Congres/symposium | Workshop (online)
Multilingualism in Egypt: Comparative Perspectives on Language Choice in Documentary Papyri
- donderdag 18 november 2021 - vrijdag 19 november 2021
Programme Leiden Papyrology+ Workshop (online)
Thursday 18 November 2021
15:15 – 15:20 Welcome (Francisca Hoogendijk)
15:20 – 15:30 Introduction (Joanne Stolk and Eline Scheerlinck)
Language choice in a multilingual society
15:30 – 16:15 Margaretha Folmer (Universiteit Leiden) – The Language Situation among the Judeans at Elephantine (5th c. BCE)
In the fifth century BCE a Judean community living on Elephantine island in the south of Egypt wrote and read Aramaic. The documentation is vast and comprises among other things letters and legal documents. But what do we know about their spoken language and about their knowledge of Hebrew, the language of their ancestors? These are the principal issues that will be addressed in this paper.
16:15 – 17:00 Eline Scheerlinck (Universiteit Leiden) – Coptic, an administrative language of Early Islamic Egypt
The administration of the caliphal province of Egypt was decidedly multilingual. Arabic, Greek, and Coptic were used to produce documents in order to facilitate the running of the province, most importantly the fiscal system. Publications discussing the role of Coptic in the administration and society of late antique and early Islamic Egypt have repeated the notion that Coptic never became an “official” language, in the same way that Greek and Arabic were. However, this dichotomy between “official” and “unofficial” language becomes irrelevant when we recognize that the administration of Egypt was an integrated system, in which the administrators on various levels were connected, as well as the documents which they produced and received. When we consider the combined evidence of the documents in the three administrative languages of Islamic Egypt, we can see this integrated system reflected in them. I present a case study to illustrate this point. Around the turn of the eighth century several monastic communities were settled in the environs of the town of Djeme, near modern-day Luxor. I discuss three documents which were issued by administrators on different levels of the administration, on behalf of such monastic communities. One is a permit in Greek issued by a regional administrator whose office would soon become obsolete. The other two documents are so-called “protection letters” in Coptic, issued by the village officials of Djeme. The documents provided protection for the monks, especially related to taxation. I examine the connections between these documents, and the historical and linguistic background of this multilingual “dossier”.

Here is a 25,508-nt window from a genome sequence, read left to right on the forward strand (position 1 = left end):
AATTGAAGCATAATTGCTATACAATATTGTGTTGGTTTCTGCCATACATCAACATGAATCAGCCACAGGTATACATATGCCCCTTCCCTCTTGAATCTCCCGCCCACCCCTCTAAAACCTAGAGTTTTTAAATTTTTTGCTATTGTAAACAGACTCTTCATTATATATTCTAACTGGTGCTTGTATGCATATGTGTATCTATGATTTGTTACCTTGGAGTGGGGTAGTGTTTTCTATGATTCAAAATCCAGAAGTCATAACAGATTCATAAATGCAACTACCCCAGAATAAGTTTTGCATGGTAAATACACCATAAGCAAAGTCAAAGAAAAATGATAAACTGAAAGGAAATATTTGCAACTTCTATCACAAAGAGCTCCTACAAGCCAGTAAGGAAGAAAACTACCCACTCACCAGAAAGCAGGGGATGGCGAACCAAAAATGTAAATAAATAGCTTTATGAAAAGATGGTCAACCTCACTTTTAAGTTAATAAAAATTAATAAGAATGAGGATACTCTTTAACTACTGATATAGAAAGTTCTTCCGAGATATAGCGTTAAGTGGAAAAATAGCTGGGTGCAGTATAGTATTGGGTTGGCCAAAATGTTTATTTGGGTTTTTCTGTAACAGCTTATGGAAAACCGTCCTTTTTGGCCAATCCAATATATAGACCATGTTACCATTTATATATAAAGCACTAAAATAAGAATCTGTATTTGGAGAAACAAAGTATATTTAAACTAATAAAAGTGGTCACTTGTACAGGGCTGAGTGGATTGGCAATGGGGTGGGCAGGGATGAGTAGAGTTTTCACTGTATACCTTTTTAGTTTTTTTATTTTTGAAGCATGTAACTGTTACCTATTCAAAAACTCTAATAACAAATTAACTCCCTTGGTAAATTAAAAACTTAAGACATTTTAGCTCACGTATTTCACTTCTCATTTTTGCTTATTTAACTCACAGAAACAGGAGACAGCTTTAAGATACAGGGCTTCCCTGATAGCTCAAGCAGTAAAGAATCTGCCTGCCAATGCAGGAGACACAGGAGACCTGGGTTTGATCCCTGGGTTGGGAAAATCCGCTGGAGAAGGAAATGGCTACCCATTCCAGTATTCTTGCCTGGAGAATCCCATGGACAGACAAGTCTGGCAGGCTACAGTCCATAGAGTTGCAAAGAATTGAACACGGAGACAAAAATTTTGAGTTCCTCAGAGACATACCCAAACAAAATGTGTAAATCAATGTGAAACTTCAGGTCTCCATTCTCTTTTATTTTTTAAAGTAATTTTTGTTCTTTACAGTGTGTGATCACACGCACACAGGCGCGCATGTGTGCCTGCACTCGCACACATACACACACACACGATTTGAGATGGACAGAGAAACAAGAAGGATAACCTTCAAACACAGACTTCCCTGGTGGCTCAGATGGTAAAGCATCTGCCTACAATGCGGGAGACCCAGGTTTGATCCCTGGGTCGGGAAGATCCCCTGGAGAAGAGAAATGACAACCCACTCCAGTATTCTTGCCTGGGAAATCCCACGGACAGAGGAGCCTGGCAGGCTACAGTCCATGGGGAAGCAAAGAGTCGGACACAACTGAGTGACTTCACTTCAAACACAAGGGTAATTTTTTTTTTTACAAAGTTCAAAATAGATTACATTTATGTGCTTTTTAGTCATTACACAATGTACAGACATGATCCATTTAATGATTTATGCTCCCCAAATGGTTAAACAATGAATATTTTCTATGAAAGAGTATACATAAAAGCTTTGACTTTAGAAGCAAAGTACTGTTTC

Friday 19 November 2021
Onomastics in a multilingual society
14:15 – 15:00 Yanne Broux & Willy Clarysse (KU Leuven) – Sokrates and his crocodile: a Greek name in an Egyptian context
In a recent article, Clarysse presents an overview of the name Socrates in Egypt. He argues for an evolution from a ‘normal Greek name’, with no specific reference to the Athenian philosopher (Ptolemaic period), to a Greek name with Egyptian connotations (Roman period). Building on this data set, Broux uses quantitative methods and techniques from the blossoming field of Digital Humanities to reinforce his theory and to provide a more accurate picture of the context in which this name was used in Ptolemaic, Roman and Late Roman Egypt.
15:00 – 15:45 Grzegorz Ochała (University of Warsaw) – How to be a woman in a multilingual world: names and methods of (self-)presentation of women in Christian Nubian written sources